SCJ’s Jason Bruhn makes math a priority, and fun, for local students

Thurston County’s 2020 winning MATHCOUNTS team from Jefferson Middle School. From left: Saravanan Velu (Head Coach), Srivikaat Ravi, Shravya Gupta, Harshini V Saravanan, Vindhya Adamala, Ravi Somasundaram (Assistant Coach).

What is the 48th positive odd integer? If 95 didn’t jump to mind, you wouldn’t have made it far in Thurston County’s MATHCOUNTS competition this year.

It took just seconds for local mathletes from Jefferson Middle School to answer that and other challenging questions to win the county-wide contest held last month and advance to the state level. The event was 1 of 500 throughout the country.

MATHCOUNTS is a national middle school competitive mathematics program. It allows students the opportunity to compete in live, in-person contests against and alongside their peers. It promotes math achievement through a series of fun and engaging “bee” style competitions on the chapter, state, and national levels.

Jason Bruhn, an engineer at SCJ Alliance in Lacey, led the Thurston County contest held at Saint Martin’s University and has volunteered as the chapter coordinator for the past 20 years on behalf of the National Society of Professional Engineers.

Jason Bruhn, an engineer at SCJ Alliance, has led the Thurston County chapter of MATHCOUNTS for 20 years. He’s shown here with individual winner, Hadley Manista, who has been competing for the past two years.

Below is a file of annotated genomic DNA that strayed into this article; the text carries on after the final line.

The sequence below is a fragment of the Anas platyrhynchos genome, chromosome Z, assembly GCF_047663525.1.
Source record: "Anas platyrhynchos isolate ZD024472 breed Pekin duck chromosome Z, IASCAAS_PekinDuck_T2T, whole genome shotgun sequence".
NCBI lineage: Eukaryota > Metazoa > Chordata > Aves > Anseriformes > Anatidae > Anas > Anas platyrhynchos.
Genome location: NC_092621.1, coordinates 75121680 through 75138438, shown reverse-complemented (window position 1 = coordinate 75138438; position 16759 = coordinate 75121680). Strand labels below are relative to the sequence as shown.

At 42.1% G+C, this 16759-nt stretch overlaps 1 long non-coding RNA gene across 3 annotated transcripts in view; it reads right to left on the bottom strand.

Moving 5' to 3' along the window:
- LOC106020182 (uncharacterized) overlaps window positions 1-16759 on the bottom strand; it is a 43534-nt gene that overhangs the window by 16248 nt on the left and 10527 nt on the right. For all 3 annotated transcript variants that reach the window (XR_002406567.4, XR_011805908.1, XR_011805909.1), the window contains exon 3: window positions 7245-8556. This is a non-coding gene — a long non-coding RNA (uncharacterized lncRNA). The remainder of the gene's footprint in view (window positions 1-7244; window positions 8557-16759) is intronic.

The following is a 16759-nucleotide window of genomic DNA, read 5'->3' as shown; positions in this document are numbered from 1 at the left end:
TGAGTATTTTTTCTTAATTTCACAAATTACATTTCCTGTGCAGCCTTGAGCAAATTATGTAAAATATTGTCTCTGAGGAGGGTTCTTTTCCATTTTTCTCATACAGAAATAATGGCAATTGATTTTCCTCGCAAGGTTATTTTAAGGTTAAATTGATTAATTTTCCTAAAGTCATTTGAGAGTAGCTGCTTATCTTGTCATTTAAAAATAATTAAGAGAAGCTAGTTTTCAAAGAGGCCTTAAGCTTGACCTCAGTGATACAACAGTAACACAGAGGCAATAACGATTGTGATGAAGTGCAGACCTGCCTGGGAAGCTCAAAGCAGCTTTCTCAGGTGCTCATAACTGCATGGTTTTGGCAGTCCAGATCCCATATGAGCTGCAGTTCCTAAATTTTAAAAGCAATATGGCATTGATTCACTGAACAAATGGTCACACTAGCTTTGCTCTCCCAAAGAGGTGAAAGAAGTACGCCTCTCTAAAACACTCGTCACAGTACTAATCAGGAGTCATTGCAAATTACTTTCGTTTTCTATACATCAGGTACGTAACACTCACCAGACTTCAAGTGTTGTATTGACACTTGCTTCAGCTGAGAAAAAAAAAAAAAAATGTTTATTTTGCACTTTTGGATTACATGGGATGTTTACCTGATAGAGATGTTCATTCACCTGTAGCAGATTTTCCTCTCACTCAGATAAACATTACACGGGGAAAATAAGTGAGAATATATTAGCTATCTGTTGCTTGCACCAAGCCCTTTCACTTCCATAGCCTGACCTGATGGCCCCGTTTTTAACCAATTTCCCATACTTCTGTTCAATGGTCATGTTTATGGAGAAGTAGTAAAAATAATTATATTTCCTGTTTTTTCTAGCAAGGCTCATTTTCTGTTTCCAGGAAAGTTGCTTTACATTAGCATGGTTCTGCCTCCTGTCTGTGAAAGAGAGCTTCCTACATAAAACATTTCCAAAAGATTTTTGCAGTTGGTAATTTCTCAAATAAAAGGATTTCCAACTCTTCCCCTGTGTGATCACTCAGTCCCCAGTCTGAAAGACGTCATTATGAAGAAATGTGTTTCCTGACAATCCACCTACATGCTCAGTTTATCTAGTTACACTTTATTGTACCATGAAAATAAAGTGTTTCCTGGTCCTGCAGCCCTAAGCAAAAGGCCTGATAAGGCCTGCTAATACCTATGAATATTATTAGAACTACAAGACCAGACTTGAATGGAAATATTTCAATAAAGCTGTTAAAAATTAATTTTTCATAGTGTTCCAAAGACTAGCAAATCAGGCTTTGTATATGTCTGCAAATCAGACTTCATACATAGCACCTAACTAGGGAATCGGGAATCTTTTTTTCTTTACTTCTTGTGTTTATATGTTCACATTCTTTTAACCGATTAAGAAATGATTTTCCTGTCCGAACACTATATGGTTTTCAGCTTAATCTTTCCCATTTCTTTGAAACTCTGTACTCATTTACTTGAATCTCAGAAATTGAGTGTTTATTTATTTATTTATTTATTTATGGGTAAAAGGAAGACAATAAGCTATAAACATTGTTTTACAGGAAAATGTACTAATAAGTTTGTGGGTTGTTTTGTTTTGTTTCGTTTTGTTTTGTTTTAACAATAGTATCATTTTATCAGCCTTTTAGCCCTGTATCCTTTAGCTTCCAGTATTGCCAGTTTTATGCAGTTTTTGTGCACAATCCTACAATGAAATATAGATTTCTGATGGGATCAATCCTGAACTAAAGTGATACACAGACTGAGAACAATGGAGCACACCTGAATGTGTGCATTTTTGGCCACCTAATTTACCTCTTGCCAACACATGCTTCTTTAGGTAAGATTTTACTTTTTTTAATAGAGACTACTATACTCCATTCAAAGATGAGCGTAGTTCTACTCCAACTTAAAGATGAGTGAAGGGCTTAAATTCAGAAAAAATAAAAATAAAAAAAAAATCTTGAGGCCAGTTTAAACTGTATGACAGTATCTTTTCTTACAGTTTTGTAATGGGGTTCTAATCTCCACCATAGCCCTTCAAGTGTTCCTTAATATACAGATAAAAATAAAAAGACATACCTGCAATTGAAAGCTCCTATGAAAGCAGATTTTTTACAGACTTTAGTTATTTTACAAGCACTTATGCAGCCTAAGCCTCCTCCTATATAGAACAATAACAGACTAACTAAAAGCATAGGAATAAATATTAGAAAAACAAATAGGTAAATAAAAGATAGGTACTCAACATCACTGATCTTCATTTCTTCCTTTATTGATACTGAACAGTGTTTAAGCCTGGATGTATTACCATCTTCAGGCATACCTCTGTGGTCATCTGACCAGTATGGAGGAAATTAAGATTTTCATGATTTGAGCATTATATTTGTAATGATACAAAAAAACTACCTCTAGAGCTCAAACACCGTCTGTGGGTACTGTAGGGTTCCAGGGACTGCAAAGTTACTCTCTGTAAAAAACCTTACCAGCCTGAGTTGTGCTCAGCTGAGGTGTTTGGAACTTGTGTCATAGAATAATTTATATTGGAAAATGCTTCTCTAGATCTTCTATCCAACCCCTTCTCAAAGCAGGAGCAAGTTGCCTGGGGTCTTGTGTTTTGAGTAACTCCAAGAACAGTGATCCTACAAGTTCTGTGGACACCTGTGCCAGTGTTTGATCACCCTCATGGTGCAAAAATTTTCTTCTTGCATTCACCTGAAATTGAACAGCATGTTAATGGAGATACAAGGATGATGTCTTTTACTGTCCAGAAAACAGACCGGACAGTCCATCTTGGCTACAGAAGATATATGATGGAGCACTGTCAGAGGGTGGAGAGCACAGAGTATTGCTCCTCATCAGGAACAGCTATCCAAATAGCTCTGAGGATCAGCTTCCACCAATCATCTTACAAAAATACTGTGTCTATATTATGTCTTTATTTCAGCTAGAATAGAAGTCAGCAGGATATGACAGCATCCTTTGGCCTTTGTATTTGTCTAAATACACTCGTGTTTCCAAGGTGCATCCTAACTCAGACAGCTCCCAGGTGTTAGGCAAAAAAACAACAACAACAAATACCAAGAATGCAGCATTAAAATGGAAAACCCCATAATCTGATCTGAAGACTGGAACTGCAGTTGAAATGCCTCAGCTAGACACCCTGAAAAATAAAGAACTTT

“I loved math as a kid,” shares Jason. “I want to give back by supporting kids who have the same interest.” By hosting the competition in the Olympia area, more local students can participate. “Seattle is just too far for many of them to go,” he says.

Assisting Jason for the second year was SCJ Design Engineer Dan Phillips. He served as a proctor during the first three rounds, reading the instructions, keeping time, and monitoring the competitors. For the fourth round, he was the moderator. This included reading the problem out loud, calling on the first person to raise their hand, and telling them if their answer was correct or not.

“It’s really amazing how the top students are able to quickly solve challenging math problems,” he said.

Local participants in February’s Thurston County competition came from Jefferson, Aspire, Tenino, and Ocosta middle schools and included two homeschool students. The top team, from Jefferson Middle School, and four top individuals qualified to advance to the state competition. Winners at the state competition move on to nationals.

Leave a Comment

Your email address will not be published. Required fields are marked *